A statement from Chairman Hal Stratton
Public Briefing on CCA Pressure-Treated Wood Playground Equipment Scheduled
There are many risk factors that contributed to a person’s risk for developing cancer over their lifetime such as environment, genetics, diet, and behaviors such as smoking. The staff maintains that an individual child’s risk from arsenic in CCA-treated playground equipment will vary depending on many factors. Those include the amount of arsenic released from the CCA-treated wood, the amount of arsenic picked up on the hands, the number of days and years the child plays on the wood, and the amount of arsenic transferred to the mouth by hand-to-mouth activity. The staff considered these types of exposures in calculating the increased lifetime risk of developing lung or bladder.
CPSC staff states this increased risk to children is primarily due to exposure to arsenic residue on children’s hands followed by hand-to-mouth contact. The report says transfer of the arsenic from the hand to the mouth can occur during and after playing on pressure-treated wood playground equipment.
The minimize the risk of exposure to arsenic from CCA-treated playground equipment, the staff recommends that parents and caregivers thoroughly wash children’s hands with soap and water immediately after playing on CCA pressure-treated wood playground equipment. In addition, the staff recommends that children not eat while on CCA-treated wood playground equipment.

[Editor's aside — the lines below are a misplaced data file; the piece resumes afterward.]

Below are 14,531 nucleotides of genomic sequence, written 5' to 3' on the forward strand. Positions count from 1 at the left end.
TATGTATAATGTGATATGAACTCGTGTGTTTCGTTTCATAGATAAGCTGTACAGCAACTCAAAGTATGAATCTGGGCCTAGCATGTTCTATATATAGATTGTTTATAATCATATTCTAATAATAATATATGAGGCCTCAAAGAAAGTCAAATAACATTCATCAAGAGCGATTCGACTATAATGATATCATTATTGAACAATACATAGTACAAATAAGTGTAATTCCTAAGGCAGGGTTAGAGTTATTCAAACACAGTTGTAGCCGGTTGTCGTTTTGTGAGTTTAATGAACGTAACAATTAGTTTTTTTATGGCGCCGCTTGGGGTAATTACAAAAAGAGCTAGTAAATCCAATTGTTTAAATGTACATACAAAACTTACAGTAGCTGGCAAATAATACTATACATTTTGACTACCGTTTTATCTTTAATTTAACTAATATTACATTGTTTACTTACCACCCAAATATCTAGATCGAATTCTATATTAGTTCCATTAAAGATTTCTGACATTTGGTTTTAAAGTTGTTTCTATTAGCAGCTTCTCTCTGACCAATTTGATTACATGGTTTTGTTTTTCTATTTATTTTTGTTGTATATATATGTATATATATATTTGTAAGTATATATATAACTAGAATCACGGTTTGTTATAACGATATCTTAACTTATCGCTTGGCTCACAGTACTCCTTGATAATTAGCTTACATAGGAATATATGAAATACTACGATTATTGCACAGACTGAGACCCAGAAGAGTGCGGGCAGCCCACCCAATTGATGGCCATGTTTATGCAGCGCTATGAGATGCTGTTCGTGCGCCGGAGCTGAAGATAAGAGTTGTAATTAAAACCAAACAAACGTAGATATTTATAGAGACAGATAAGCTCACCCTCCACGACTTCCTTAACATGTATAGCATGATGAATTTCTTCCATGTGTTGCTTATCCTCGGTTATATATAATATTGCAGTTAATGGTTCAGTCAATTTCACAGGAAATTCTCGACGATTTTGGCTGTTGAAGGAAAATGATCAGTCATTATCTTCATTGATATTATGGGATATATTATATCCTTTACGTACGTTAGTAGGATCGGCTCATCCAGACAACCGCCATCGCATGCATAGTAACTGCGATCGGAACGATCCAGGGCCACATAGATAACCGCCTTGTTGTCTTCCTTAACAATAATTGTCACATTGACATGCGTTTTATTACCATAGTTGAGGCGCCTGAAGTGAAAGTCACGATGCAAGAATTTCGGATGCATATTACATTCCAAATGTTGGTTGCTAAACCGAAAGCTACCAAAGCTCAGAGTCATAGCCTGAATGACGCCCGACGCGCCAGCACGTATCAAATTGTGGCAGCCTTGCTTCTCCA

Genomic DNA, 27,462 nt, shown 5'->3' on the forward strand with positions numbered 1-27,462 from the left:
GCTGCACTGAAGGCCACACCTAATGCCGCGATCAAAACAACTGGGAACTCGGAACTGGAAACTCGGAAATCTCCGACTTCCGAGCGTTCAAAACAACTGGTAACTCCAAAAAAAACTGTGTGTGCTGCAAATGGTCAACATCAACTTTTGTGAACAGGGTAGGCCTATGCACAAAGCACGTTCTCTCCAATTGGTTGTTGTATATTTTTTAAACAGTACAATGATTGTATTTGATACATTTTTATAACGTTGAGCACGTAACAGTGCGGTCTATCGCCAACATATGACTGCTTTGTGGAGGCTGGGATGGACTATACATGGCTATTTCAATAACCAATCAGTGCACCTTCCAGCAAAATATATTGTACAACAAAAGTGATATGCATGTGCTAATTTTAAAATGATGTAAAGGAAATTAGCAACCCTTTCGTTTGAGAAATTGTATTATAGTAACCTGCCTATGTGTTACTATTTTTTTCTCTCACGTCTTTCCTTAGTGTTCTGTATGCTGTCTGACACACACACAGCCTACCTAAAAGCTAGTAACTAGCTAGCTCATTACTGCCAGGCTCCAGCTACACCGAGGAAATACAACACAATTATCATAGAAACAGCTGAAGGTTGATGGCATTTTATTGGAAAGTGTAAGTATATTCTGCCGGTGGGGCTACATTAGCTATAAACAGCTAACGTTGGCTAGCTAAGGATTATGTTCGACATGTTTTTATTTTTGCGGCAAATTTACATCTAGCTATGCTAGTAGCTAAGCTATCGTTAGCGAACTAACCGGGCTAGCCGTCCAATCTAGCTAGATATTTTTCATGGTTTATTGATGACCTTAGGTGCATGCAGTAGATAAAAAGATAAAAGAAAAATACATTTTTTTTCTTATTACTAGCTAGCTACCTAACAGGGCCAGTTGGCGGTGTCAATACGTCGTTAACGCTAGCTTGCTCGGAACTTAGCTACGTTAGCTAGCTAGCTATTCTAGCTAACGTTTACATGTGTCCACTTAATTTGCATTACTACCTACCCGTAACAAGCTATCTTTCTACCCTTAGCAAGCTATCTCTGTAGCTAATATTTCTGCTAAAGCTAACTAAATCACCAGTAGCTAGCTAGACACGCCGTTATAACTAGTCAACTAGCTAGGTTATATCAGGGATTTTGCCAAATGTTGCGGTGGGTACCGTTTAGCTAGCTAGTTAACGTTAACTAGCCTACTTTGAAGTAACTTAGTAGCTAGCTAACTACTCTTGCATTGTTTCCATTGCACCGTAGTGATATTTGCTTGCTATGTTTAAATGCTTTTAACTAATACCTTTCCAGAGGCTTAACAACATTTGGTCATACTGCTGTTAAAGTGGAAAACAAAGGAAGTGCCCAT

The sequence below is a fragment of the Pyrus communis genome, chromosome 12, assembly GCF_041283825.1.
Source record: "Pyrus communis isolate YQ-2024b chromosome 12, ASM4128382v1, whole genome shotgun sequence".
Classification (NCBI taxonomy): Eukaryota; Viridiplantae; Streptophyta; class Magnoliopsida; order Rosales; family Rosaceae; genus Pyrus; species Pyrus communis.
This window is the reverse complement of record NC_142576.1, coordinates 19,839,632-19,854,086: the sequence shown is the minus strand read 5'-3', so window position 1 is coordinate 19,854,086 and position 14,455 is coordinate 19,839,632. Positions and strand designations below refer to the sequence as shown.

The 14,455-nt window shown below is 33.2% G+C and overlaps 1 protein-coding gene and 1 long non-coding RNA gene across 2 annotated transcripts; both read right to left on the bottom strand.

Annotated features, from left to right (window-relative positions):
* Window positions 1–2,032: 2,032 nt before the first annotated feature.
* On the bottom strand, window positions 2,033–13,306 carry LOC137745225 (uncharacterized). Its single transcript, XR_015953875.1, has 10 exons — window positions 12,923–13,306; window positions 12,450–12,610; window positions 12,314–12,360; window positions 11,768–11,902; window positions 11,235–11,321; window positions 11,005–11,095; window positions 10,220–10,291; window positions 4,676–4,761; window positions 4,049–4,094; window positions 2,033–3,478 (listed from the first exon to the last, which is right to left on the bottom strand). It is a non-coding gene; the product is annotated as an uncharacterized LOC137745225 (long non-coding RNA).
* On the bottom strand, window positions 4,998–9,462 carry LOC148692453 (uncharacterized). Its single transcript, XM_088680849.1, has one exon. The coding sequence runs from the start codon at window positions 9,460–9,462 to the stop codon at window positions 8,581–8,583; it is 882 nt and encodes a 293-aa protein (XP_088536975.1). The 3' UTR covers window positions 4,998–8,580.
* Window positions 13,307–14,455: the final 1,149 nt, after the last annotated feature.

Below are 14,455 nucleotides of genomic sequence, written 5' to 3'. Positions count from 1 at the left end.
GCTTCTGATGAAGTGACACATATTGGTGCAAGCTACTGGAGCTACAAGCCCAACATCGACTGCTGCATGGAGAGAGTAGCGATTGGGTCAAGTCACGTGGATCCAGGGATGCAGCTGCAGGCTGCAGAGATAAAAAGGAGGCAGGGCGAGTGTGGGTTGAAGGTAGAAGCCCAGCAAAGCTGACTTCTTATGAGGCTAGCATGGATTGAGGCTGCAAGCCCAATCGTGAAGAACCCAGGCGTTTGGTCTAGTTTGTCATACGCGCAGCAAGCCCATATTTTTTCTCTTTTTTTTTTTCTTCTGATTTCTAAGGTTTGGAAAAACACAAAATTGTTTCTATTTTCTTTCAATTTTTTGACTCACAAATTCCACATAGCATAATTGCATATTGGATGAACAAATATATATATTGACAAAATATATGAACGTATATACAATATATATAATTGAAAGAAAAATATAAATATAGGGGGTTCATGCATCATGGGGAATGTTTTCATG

Arsenic occurs naturally in the air, soil, water and in some foods. While exposure to arsenic from background sources could be much higher than the exposure from playgrounds for some children, exposure to arsenic from CCA-treated playgrounds could be a significant source of arsenic for other children on those days that include a playground visit.
Several playground companies have already begun to use wood treated with arsenic-free preservatives. In addition, playground structures can be made of other materials that don’t contain arsenic, such as naturally rot-resistant wood (redwood and cedar), metal, plastic, and composite materials. All of these materials could be used for new construction.
Consumers may obtain a fact sheet on the findings of the Commission staff at the CPSC web site at http://cpsc.gov/whatsnew.html or by calling the CPSC hotline at 800-638-CPSC (2772).
As always, if there are any questions, call the MTPC.
I am interested in any questions that you would like answered in “Question of the Week.” Please e-mail me with any suggestions at donna.seger@Vanderbilt.edu
Donna Seger, M.D.
Medical Director, Middle Tennessee Poison Center